He quickly walked over to Hilary and held her tightly in his arms. ‘Olive, darling, it’s really me - Tom - even if my face has changed a little.’ Then Hilary heard him whisper, ‘Be careful. Danger.’

Betterton looked at her face before holding her again. ‘Darling, it’s been so long since I’ve seen you,’ he continued. ‘But you’re here at last!’ Hilary felt his fingers pressing hard into her back, as if giving her a warning. ‘I still can’t believe you’re here,’ he said, with an excited little laugh. ‘But you know it’s me now, don’t you?’

Hilary didn’t understand it - couldn’t understand it. But she gratefully tried to play her part. ‘Tom!’ she said, ‘Oh, Tom - but what…’

‘I’ve had plastic surgery.’ he explained, ‘to change my face.’ He kissed her lightly.

‘It’s been so long,’ said Hilary, ‘and I -‘ she swayed a little. ‘I - please, can I sit down?’

‘Of course, darling,’ said Betterton, getting her a chair. ‘You’ve had such a bad time - and that plane crash! - I’m so glad you’re all right!’

‘So they knew about the plane crash,’ thought Hilary. ‘That means they must be in communication with the outside world.’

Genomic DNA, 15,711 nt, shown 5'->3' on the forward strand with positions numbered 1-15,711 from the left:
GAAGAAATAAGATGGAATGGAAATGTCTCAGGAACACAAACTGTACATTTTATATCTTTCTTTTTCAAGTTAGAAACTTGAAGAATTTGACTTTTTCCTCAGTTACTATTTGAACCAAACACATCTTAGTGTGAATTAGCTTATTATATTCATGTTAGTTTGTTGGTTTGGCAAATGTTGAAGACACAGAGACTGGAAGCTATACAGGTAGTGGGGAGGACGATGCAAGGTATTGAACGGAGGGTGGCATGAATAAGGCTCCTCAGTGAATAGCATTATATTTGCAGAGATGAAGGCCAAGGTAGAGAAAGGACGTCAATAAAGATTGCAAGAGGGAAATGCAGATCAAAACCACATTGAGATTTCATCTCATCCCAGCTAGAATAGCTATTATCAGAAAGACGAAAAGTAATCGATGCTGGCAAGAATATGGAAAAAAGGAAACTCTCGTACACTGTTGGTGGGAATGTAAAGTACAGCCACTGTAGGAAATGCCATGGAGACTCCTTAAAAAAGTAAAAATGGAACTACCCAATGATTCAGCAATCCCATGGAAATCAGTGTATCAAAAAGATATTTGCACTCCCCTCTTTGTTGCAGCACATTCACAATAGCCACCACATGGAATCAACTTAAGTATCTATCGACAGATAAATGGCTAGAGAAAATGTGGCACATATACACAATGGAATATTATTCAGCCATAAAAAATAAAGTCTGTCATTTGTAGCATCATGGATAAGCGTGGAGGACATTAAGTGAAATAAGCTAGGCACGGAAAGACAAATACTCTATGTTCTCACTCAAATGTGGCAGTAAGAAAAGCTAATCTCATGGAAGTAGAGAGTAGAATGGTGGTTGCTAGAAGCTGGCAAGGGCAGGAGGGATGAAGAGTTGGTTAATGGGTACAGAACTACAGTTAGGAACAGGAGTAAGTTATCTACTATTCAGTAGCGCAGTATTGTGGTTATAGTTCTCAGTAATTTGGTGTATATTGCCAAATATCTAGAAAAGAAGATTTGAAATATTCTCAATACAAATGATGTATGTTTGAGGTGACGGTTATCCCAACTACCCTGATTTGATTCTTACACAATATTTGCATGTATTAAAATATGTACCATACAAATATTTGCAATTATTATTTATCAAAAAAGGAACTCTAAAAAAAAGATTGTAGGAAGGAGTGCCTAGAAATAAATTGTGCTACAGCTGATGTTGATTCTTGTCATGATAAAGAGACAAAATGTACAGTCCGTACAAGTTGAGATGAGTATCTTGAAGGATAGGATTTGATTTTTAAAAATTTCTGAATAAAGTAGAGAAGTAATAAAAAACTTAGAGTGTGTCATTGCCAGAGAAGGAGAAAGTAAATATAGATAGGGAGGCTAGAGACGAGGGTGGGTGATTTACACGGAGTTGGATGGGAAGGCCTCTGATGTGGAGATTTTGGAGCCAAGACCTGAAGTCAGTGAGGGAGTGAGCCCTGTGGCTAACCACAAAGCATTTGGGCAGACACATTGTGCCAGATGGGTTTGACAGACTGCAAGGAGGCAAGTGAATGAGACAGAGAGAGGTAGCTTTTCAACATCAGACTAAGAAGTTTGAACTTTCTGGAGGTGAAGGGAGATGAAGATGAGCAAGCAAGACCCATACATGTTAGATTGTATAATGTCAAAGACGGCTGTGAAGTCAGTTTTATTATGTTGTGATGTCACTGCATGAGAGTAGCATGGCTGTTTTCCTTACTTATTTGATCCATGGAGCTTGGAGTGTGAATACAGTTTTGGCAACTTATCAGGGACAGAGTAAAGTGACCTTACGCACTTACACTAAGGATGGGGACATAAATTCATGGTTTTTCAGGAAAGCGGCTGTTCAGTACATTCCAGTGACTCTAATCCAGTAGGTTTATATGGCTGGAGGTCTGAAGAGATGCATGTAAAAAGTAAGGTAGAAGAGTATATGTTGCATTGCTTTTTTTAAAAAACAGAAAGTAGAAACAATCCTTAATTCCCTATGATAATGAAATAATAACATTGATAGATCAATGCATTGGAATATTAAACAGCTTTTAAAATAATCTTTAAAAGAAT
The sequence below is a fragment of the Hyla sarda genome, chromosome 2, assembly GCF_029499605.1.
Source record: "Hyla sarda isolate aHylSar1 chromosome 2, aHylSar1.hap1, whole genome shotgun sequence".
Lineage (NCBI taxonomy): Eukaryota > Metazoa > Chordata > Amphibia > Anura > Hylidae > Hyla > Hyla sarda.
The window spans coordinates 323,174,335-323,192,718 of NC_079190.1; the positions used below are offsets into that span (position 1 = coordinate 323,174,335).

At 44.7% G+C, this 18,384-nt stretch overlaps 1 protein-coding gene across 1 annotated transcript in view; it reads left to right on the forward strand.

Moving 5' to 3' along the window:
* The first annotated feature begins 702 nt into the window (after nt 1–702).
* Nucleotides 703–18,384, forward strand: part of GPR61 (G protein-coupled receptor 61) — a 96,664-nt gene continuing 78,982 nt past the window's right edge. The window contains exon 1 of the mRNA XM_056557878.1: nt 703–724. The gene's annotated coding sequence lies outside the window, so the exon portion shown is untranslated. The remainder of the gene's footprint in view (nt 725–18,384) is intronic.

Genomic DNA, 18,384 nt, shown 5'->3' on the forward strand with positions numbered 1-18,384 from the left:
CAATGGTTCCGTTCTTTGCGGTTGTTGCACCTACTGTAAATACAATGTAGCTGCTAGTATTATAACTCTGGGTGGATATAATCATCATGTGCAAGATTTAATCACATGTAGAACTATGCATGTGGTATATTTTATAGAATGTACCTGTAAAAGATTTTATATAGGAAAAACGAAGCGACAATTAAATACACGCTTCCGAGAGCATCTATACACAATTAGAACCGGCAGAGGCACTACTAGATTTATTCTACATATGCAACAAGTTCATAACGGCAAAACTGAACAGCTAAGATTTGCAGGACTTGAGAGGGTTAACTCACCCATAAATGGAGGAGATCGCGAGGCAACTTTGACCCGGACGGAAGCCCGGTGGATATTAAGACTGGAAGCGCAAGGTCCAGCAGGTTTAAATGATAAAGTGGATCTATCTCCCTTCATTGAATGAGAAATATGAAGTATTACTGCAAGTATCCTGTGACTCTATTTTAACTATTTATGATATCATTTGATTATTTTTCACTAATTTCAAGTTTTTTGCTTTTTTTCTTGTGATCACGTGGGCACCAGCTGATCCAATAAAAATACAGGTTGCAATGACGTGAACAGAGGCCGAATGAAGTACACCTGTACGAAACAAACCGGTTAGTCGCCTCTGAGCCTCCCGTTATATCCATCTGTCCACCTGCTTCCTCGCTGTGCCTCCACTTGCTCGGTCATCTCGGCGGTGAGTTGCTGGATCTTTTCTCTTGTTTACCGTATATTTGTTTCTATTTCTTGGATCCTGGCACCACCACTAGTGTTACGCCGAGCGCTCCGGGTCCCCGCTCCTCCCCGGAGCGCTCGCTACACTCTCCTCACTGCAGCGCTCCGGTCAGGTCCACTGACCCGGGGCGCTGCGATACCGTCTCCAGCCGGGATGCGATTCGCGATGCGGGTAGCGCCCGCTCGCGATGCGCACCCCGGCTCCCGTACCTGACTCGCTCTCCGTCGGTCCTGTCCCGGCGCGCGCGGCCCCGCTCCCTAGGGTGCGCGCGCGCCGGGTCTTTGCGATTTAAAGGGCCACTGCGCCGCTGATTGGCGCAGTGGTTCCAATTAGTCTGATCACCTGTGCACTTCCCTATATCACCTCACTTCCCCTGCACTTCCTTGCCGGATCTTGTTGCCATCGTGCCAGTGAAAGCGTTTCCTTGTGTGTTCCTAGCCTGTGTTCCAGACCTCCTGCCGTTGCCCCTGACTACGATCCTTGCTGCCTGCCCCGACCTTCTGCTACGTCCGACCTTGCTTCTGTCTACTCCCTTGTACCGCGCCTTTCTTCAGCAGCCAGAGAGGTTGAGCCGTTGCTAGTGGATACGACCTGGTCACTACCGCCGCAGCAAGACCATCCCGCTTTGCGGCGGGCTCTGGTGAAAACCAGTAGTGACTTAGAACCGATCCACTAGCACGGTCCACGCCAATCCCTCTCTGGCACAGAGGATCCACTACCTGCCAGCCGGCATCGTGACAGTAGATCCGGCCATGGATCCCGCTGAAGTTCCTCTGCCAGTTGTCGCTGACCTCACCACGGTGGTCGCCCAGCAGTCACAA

‘The concussion has affected my memory,’ she said. ‘I forget things and get confused. And then when I finally see you, you look like a total stranger! It’s a bit much for me.’

‘You just need to rest for a while, darling,’ said Betterton.

Van Heidem moved towards the door. ‘I will leave you alone now,’ he said. ‘Perhaps later, Betterton, you will bring your wife to the Registry?’ He went out and shut the door.

Immediately Betterton dropped on his knees in front of Hilary and rested his face on her shoulder.

‘Darling, darling,’ he said out loud. Then Hilary heard him whisper, ‘Keep going. They might be listening.’ Hilary could feel his fear and uneasiness. She looked at him and saw a good looking man of about thirty, who was badly frightened. He looked as if he was close to a nervous collapse.

Now that the immediate danger was over, Hilary began to enjoy playing her part. She must be Olive Betterton - act and feel just as Olive would. And the situation was so unreal she didn’t feel as if she was Hilary Craven any more.